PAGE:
On 08/12/2017 06:29 AM, Samuel Thibault wrote:
>> Alignment is architecture-dependent, and the compiler
>> can't know the alignment requirements for every
>> architecture.
> Sure.

True, but we can at least guess alignments that don't require padding,
and then be told by the compiler if our guess was wrong when porting to
a new system, and update our guess accordingly with more ifdefs (struct
ip6 is already using ifdef HOST_WORDS_BIGENDIAN for that reason).

>> There's no rule in C that says that uint16_t only needs 2 byte
>> alignment and not 4 on some hosts.
> Are there really systems where that happens?  Such systems would have to
> pad uint16_t arrays then, really?

uint16_least_t occupies only 2 bytes, but C and POSIX allow systems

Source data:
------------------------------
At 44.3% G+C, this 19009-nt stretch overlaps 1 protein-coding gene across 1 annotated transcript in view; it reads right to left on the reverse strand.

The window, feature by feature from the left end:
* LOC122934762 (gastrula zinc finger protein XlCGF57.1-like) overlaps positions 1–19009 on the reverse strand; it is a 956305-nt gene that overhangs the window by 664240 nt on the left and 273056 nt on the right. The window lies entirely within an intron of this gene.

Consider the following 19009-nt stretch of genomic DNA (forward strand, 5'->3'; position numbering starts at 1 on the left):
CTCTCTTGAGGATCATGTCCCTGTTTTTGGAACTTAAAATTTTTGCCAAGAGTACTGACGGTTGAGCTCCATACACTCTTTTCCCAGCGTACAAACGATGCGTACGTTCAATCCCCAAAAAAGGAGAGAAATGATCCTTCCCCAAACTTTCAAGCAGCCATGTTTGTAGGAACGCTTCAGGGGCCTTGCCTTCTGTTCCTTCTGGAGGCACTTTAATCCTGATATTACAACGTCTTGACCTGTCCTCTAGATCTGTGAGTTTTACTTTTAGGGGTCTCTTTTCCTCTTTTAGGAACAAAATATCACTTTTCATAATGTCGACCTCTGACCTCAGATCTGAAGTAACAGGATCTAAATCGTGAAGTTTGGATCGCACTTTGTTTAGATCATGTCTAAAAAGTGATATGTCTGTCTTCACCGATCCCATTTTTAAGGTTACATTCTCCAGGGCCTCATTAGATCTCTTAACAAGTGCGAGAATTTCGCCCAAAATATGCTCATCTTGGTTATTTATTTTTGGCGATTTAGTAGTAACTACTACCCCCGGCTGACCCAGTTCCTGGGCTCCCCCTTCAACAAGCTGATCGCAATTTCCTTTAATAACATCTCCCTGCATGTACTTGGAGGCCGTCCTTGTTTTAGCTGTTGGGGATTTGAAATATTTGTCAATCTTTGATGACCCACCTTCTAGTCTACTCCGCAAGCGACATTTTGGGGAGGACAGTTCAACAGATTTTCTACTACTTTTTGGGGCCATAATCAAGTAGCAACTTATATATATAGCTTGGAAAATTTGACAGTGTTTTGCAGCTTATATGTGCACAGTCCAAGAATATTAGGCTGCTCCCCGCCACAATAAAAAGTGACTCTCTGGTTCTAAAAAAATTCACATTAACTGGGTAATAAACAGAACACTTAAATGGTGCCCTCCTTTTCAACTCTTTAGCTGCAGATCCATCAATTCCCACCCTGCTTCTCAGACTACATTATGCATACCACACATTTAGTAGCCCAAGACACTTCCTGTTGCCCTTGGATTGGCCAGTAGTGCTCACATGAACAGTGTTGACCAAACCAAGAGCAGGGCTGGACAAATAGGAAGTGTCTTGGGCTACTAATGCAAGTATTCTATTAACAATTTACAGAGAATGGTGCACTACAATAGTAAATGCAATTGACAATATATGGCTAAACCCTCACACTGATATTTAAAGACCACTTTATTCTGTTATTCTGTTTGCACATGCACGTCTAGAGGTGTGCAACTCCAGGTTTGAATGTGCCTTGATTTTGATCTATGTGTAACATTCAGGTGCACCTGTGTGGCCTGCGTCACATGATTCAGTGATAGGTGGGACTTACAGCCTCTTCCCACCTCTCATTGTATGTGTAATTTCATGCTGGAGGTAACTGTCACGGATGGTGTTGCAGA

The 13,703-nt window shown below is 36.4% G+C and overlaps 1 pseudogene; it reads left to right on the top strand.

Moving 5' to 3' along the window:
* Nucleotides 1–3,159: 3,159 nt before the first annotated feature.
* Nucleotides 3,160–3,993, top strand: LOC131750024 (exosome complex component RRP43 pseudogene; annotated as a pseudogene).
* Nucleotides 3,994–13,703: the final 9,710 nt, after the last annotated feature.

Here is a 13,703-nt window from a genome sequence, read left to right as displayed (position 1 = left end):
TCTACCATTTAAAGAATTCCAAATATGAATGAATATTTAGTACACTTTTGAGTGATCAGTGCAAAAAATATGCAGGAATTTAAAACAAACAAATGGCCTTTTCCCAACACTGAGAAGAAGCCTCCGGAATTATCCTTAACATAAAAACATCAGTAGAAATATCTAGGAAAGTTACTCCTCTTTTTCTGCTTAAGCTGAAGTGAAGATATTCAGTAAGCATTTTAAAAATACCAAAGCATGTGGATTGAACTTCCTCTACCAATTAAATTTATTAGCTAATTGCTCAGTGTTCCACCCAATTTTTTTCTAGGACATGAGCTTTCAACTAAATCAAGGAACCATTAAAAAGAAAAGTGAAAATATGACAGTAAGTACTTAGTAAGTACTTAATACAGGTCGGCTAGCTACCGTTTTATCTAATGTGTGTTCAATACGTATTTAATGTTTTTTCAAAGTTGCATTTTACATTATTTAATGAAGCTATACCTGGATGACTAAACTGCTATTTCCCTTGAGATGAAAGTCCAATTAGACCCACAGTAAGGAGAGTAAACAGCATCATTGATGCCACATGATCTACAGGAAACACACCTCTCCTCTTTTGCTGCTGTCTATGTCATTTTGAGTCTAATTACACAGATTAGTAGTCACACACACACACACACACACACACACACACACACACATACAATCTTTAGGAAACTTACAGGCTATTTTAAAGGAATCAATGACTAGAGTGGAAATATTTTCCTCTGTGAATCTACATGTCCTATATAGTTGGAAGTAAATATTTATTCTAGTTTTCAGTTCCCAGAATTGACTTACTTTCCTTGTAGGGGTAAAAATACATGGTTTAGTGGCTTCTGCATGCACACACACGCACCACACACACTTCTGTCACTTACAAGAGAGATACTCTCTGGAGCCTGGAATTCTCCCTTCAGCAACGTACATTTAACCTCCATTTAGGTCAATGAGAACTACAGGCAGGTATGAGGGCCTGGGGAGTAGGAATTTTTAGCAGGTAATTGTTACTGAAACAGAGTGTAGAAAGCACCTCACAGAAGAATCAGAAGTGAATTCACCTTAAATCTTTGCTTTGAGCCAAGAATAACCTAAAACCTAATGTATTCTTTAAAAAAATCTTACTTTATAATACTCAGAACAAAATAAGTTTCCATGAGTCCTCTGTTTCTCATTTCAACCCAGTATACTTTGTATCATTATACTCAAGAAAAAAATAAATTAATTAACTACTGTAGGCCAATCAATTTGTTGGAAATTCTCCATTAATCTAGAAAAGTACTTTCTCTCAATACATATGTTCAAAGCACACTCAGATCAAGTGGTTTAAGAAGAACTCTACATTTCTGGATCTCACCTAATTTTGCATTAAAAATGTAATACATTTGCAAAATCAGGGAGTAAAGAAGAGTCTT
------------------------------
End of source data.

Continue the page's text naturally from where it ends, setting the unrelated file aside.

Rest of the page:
where uint16_t is larger than 16 bits (most likely, 32 bits).  I don't
personally know of such a system; and it's most-likely to be a non-POSIX
system (perhaps one where sizeof(int) == 1 because the smallest
addressable integer is 32 bits).

>> (Also I just noticed 'struct ip6' uses bitfields:
>> that's badly non-portable if it's trying to
>> match an on-the-wire layout.)
> struct ip has been doing so for so long too.
> I'm not saying the code is perfectly portable, I'm just saying it's
> portable enough for being both practical and readable.

Here's an idea:  Instead of using struct ip6 { ... } QEMU_PACKED, use

struct ip6 {
QEMU_BUG_ON(sizeof(struct ip6) != 32);

so that the compiler explicitly chokes if it introduced any padding, and
then we know all our accesses are naturally aligned which shuts up the

Eric Blake, Principal Software Engineer
Red Hat, Inc.           +1-919-301-3266
Virtualization:  qemu.org | libvirt.org

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